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Arc Watch: Doctor Who: “Space Babies” and “The Devil’s Chord”

Aaand we’re back.

The Big Ones

These are the explicit arcs, the ones the show actively calls out as things that are happening.

  • The Boss Is Not Rhetorical: More references to “The One Who Waits” and the Toymaker’s legions, and how those are definitely coming. Considering those legions include the Goblins from The Church on Ruby Road, I think this is less an organised force and more just, all these gods and fantasy creatures, they’re tied together by some kind of loose association with the Toymaker. They’re the Pantheon, and there’s a leader.
    • Theory One: What character archetype in RTD’s take on the show does a lot of Waiting? Jackie, a year, not knowing. Francine, a year, for a shot. Sylvia, for Donna, for so long. What if the One Who Waits is the Toymaker’s mum?
  • Sweet Christmas Baby: Ruby’s origin story is revisited, and the memory of it changes so the figure in the black robe now pointed ominously at Dr Who. This manifests, somehow, as the snow from the memory appearing on Baby Station Beta. The snow later reappears when the song in her soul at Abbey Road turns out to be Carol of the Bells. Maestro says a lot of ominous words about what this could mean.
    • Theory Two: Look, a black robe’s a black robe, but once you’ve got a creepy finger in there we’re all thinking of the Trickster, right? It’s a big late-RTD1 idea from SJA that even gets its fingers into Torchwood, the Trickster, and the Trickster’s Brigade, and it never really comes to any kind of apex before his first era ends. I think we’re all thinking of the Trickster.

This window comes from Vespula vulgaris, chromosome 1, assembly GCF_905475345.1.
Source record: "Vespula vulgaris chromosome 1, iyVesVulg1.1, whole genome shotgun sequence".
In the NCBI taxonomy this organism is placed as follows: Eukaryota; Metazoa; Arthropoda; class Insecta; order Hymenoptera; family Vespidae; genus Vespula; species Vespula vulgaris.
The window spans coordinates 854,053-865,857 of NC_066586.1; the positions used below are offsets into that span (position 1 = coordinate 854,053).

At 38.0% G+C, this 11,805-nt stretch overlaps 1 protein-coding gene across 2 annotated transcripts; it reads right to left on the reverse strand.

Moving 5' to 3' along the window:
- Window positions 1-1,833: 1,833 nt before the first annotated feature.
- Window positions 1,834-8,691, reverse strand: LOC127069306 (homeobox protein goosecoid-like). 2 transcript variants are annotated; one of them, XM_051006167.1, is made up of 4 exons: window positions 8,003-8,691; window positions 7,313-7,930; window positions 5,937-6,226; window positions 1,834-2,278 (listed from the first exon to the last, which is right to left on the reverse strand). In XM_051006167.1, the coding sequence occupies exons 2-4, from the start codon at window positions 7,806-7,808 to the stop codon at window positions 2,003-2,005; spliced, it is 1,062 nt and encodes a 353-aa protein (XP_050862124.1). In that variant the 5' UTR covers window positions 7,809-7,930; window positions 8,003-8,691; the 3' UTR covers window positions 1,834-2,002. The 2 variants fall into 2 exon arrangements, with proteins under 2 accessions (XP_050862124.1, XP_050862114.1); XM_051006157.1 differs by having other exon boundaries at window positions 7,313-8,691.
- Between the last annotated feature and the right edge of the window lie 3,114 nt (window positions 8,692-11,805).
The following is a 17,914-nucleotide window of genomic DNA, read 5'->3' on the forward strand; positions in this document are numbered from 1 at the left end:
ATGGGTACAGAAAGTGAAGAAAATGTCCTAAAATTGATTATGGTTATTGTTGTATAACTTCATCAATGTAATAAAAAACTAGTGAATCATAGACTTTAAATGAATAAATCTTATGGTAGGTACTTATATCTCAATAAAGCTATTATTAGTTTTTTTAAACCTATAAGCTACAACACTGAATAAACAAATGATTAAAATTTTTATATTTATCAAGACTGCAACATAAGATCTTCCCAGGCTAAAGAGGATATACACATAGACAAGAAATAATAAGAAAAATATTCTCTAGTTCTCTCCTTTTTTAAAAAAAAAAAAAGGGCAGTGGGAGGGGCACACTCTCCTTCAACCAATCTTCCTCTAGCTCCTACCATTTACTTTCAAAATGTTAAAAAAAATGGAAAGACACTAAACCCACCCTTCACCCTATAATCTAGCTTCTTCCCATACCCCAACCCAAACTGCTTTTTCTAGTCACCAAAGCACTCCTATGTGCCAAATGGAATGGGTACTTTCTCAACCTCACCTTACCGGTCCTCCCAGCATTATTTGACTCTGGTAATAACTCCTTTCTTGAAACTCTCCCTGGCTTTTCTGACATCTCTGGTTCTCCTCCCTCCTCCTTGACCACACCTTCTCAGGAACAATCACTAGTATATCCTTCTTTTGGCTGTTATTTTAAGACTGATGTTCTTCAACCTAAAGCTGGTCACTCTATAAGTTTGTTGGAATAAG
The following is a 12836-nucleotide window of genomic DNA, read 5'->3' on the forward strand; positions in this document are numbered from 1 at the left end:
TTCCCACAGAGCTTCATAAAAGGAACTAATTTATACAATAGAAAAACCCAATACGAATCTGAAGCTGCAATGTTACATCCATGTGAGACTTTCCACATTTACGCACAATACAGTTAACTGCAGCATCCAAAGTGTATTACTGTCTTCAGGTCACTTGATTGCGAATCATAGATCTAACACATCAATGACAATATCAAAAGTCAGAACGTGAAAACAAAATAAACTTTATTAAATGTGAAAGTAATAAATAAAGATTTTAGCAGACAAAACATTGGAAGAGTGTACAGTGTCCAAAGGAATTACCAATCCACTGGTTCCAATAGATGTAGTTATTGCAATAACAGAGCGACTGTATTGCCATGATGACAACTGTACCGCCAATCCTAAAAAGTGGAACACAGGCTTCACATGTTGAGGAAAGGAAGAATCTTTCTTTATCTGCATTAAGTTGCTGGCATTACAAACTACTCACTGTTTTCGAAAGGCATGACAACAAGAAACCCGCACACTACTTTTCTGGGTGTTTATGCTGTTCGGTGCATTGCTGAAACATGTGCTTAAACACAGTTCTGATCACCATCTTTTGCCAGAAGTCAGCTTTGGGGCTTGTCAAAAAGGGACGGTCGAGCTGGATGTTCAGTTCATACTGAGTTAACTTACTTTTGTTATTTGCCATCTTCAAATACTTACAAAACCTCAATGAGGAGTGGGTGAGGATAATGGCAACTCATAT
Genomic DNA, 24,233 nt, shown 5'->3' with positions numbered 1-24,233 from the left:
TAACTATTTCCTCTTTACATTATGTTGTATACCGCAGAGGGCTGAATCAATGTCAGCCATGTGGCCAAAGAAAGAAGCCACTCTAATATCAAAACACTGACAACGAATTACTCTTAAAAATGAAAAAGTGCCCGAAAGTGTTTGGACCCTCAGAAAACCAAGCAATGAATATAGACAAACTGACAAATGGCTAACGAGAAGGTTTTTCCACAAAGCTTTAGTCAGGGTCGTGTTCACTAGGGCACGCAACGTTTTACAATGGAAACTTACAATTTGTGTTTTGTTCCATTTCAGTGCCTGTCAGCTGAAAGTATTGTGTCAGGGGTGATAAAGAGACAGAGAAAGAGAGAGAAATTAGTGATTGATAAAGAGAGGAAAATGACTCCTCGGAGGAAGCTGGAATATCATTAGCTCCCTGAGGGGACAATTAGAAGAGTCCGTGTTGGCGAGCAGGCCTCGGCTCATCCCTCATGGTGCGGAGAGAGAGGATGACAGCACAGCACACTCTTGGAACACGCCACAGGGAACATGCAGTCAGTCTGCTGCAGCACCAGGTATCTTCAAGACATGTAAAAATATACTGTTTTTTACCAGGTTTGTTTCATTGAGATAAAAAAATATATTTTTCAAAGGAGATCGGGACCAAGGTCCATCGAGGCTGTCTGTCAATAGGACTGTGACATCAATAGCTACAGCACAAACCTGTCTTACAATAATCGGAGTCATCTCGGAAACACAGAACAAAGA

Another big idea from RTD1 that never really went anywhere, though it came out once in the form of the “red bicycle when you were 12” line before being abandoned, the script it was supposed to be revealed in being replaced by Boom Town: Rose was originally meant to be revealed to have been an experiment, either engineered or created to be the perfect companion.
      Every time this storyline comes up, it’s all I’m thinking about, and I think a version of that is what’s going on here — and let me connect this to Theory One — and the Trickster is Ruby’s mum, too.
  • The Mavity of the Situation: Ruby steps on a butterfly and instantly becomes a lizard person, the human race presumably having been supplanted by Rubathon Blue’s species. Dr Who flips a “butterfly compensation switch” to undo the butterfly effect. Presumably this would prevent something like “mavity” happening in the future, but “mavity” wasn’t undone — it still says it on the screen on Baby Station Beta, and afterwards, history is changed again in The Devil’s Chord, with Maestro’s interference causing all music since 1925 to have diminished, and Ruby’s 2024 to be long dead, all of which appears to be undone at the end, with There’s Always a Twist at the End seemingly reinserting the true history of music.
  • Ruins of the Fourth Wall: Multiple instances of characters breaking the fourth wall in The Devil’s Chord — Maestro and Dr Who’s jukebox playing the Doctor Who theme, “I thought that was non-diegetic,” Maestro generally, etcetera, all following on from the Toymaker’s eager winking and nodding at the camera for all of The Giggle. Who has this power? The Toymaker and Maestro, obviously, but Dr Who, too. What do they all have in common?